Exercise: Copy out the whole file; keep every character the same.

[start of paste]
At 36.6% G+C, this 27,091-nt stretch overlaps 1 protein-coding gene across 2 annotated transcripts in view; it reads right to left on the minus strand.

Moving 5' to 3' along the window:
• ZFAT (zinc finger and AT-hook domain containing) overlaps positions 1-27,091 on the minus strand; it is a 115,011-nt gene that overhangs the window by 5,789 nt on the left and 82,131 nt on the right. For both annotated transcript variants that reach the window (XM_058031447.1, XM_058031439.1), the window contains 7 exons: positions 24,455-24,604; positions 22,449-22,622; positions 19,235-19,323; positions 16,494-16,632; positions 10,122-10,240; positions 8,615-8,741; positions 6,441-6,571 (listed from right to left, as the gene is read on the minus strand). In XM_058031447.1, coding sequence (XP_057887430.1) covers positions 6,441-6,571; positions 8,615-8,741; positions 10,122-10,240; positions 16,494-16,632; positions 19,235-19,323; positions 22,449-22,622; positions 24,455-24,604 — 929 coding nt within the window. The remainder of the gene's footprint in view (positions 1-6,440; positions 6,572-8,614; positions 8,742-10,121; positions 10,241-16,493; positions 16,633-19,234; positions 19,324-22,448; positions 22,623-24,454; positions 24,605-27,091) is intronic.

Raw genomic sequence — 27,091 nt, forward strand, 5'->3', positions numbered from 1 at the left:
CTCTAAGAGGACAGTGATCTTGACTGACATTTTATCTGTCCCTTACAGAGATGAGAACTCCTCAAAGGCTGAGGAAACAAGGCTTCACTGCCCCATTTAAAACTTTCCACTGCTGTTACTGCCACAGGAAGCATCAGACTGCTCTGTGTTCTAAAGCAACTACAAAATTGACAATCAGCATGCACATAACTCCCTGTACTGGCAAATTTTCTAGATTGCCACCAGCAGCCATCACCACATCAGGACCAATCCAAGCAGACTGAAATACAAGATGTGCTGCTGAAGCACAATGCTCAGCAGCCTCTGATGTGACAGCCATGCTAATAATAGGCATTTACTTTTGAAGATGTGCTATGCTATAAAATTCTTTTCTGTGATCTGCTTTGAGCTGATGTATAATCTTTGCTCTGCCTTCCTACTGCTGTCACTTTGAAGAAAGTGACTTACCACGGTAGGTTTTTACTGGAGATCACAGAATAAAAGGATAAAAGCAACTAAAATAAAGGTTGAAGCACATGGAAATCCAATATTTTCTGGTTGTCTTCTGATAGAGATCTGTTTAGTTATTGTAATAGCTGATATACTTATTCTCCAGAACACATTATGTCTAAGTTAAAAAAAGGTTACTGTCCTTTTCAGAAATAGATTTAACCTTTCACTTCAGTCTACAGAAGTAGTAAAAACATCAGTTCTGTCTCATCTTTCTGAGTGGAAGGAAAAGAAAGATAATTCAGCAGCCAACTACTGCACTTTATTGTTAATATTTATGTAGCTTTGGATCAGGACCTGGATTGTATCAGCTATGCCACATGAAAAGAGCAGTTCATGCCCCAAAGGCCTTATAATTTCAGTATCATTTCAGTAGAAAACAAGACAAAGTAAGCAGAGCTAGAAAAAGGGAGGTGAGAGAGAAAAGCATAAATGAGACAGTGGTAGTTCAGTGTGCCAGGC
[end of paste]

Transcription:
At 36.6% G+C, this 27,091-nt stretch overlaps 1 protein-coding gene across 2 annotated transcripts in view; it reads right to left on the minus strand.

Moving 5' to 3' along the window:
• ZFAT (zinc finger and AT-hook domain containing) overlaps positions 1-27,091 on the minus strand; it is a 115,011-nt gene that overhangs the window by 5,789 nt on the left and 82,131 nt on the right. For both annotated transcript variants that reach the window (XM_058031447.1, XM_058031439.1), the window contains 7 exons: positions 24,455-24,604; positions 22,449-22,622; positions 19,235-19,323; positions 16,494-16,632; positions 10,122-10,240; positions 8,615-8,741; positions 6,441-6,571 (listed from right to left, as the gene is read on the minus strand). In XM_058031447.1, coding sequence (XP_057887430.1) covers positions 6,441-6,571; positions 8,615-8,741; positions 10,122-10,240; positions 16,494-16,632; positions 19,235-19,323; positions 22,449-22,622; positions 24,455-24,604 — 929 coding nt within the window. The remainder of the gene's footprint in view (positions 1-6,440; positions 6,572-8,614; positions 8,742-10,121; positions 10,241-16,493; positions 16,633-19,234; positions 19,324-22,448; positions 22,623-24,454; positions 24,605-27,091) is intronic.

Raw genomic sequence — 27,091 nt, forward strand, 5'->3', positions numbered from 1 at the left:
CTCTAAGAGGACAGTGATCTTGACTGACATTTTATCTGTCCCTTACAGAGATGAGAACTCCTCAAAGGCTGAGGAAACAAGGCTTCACTGCCCCATTTAAAACTTTCCACTGCTGTTACTGCCACAGGAAGCATCAGACTGCTCTGTGTTCTAAAGCAACTACAAAATTGACAATCAGCATGCACATAACTCCCTGTACTGGCAAATTTTCTAGATTGCCACCAGCAGCCATCACCACATCAGGACCAATCCAAGCAGACTGAAATACAAGATGTGCTGCTGAAGCACAATGCTCAGCAGCCTCTGATGTGACAGCCATGCTAATAATAGGCATTTACTTTTGAAGATGTGCTATGCTATAAAATTCTTTTCTGTGATCTGCTTTGAGCTGATGTATAATCTTTGCTCTGCCTTCCTACTGCTGTCACTTTGAAGAAAGTGACTTACCACGGTAGGTTTTTACTGGAGATCACAGAATAAAAGGATAAAAGCAACTAAAATAAAGGTTGAAGCACATGGAAATCCAATATTTTCTGGTTGTCTTCTGATAGAGATCTGTTTAGTTATTGTAATAGCTGATATACTTATTCTCCAGAACACATTATGTCTAAGTTAAAAAAAGGTTACTGTCCTTTTCAGAAATAGATTTAACCTTTCACTTCAGTCTACAGAAGTAGTAAAAACATCAGTTCTGTCTCATCTTTCTGAGTGGAAGGAAAAGAAAGATAATTCAGCAGCCAACTACTGCACTTTATTGTTAATATTTATGTAGCTTTGGATCAGGACCTGGATTGTATCAGCTATGCCACATGAAAAGAGCAGTTCATGCCCCAAAGGCCTTATAATTTCAGTATCATTTCAGTAGAAAACAAGACAAAGTAAGCAGAGCTAGAAAAAGGGAGGTGAGAGAGAAAAGCATAAATGAGACAGTGGTAGTTCAGTGTGCCAGGC